Might Nevada’s electoral college votes swing the election?

Obviously, we can ignore the polls that show Hillary Clinton beating Donald Trump by 4 points in the popular vote, because that matters for naught. It is the electoral college count that matters.

You know the electoral college, the system set up to give smaller states like Nevada an outsized voice in the presidential election. In a proportionate system, Nevada would have only four votes, one for each member of the House of Representatives, which is divvied up by population. But Nevada gets two extra votes, one for each senator.

Similarly, instead of having only one vote, Wyoming, Montana, Alaska, the Dakotas and a couple of others get three.

How the swing states swing this time could make a huge difference on Tuesday.

Many have Nevada in the too-close-to-call category.

Such as Survey Monkey:



And Real Clear Politics:



But The Wall Street Journal has Nevada leaning for Clinton:

Considering how the unions are pulling out all the stops by busing members to the polls and telling them how to vote, I suspect the WSJ is closer to being accurate. The paper has Clinton clearing the necessary 270 votes by more than 60.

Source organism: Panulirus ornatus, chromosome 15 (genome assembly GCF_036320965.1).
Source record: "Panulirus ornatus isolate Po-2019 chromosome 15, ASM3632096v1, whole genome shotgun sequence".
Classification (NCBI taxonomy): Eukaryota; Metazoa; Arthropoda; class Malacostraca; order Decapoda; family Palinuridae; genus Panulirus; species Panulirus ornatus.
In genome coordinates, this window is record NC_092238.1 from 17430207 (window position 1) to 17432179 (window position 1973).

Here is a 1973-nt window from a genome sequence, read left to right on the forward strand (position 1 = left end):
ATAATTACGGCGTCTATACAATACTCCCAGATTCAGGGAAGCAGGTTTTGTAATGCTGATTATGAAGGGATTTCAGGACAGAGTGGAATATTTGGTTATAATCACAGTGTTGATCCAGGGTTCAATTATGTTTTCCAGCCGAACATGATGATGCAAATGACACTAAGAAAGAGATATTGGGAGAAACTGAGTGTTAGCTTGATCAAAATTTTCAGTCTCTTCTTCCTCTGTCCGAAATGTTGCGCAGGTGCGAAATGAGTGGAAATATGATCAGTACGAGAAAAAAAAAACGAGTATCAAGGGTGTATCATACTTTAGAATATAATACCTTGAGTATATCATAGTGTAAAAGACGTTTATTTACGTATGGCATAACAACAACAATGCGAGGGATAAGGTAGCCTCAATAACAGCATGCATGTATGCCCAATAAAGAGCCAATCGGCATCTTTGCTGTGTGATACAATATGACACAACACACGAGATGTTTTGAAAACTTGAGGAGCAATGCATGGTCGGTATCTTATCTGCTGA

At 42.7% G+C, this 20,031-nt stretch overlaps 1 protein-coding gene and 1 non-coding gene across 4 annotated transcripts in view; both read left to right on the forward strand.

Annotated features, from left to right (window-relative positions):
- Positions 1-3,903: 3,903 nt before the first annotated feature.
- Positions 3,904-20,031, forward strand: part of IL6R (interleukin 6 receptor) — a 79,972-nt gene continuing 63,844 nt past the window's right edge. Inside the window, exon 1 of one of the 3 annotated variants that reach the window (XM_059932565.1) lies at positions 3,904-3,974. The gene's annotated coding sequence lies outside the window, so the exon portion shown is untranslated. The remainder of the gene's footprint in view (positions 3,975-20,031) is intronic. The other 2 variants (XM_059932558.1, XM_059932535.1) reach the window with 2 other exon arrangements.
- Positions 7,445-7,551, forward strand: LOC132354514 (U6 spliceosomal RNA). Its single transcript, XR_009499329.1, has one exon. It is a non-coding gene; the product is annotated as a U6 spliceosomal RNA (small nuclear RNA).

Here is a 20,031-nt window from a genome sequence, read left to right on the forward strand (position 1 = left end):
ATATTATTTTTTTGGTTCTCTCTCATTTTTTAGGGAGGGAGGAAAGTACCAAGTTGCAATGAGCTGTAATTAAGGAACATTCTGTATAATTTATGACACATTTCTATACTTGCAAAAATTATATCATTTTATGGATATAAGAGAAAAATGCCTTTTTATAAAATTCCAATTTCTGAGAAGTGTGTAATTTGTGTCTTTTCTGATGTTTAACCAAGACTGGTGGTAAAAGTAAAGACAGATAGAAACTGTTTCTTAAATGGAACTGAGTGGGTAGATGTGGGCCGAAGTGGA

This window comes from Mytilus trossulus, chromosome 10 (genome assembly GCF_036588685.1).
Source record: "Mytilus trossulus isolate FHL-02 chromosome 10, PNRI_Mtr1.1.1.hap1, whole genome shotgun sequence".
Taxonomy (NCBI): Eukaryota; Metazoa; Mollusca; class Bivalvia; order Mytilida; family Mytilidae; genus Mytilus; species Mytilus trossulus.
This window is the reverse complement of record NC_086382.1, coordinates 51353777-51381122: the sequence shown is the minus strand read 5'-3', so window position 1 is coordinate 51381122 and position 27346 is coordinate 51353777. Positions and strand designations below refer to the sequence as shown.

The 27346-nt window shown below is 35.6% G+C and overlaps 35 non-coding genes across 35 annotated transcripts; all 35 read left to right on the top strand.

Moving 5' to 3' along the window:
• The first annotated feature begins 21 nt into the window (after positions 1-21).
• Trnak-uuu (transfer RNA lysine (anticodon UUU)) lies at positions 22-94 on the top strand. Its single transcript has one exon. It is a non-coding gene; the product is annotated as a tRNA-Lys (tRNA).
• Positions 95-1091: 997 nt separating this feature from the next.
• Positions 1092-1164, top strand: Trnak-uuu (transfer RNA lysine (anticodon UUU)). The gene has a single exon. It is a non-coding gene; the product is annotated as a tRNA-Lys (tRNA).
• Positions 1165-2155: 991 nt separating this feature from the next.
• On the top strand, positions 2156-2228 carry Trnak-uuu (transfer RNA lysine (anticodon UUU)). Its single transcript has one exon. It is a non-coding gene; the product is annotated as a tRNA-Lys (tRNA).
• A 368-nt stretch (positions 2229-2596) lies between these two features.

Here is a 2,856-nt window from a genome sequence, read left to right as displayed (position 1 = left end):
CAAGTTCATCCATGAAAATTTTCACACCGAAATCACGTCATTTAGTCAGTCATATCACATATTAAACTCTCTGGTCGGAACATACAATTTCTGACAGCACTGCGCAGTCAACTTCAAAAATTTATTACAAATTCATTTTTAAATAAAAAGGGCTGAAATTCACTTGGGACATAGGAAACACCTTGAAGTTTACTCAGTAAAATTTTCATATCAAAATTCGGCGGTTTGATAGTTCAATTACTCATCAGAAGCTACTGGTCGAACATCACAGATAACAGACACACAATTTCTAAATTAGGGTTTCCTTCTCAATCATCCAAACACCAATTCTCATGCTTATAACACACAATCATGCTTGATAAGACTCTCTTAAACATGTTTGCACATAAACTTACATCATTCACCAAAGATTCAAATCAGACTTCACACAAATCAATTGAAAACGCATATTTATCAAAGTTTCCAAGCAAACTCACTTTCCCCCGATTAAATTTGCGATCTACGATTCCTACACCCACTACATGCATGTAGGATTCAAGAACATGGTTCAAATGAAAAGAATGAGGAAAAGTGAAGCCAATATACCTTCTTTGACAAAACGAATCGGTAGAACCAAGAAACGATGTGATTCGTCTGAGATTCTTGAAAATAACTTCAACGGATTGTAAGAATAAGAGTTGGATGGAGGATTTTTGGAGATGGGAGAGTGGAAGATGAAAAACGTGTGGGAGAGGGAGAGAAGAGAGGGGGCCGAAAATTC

That union ground game could also spell trouble for Joe Heck’s bid to replace Harry Reid in the Senate.












41 comments on “Might Nevada’s electoral college votes swing the election?

  1. nyp says:

    Uh, Jon Ralston already called it. It’s over in Nevada.

  2. Barbara says:

    I had always heard that the casinos bussed their workers to the polls and gave them ballots with how to vote, but did not know whether it was true or not. In 2012 I asked a person who works at the Excalibur in Housekeeping if this was true. She told me all the workers were handed “guides” already marked, were loaded on buses and taken to the voting places. She claimed a religious exemption from voting, so she was not required to go. I asked if her co-workers went and voted in accordance with the “guides”. She stated yes as far as they told her. She had been concerned that she would be fired. Her immediately supervisor told her to just go and vote and not make a big deal out of it. When she refused, she was sent to a supervisors office. She told the supervisor her religion did not participate in government activities and she did not want to vote. Her supervisor told her she would not have to, but not to talk about it with anyone else. She said the “guides” were all marked with Democrat office holders.

  3. nyp says:

    So you think that providing people with transportation to the polls and with providing them with voting guides?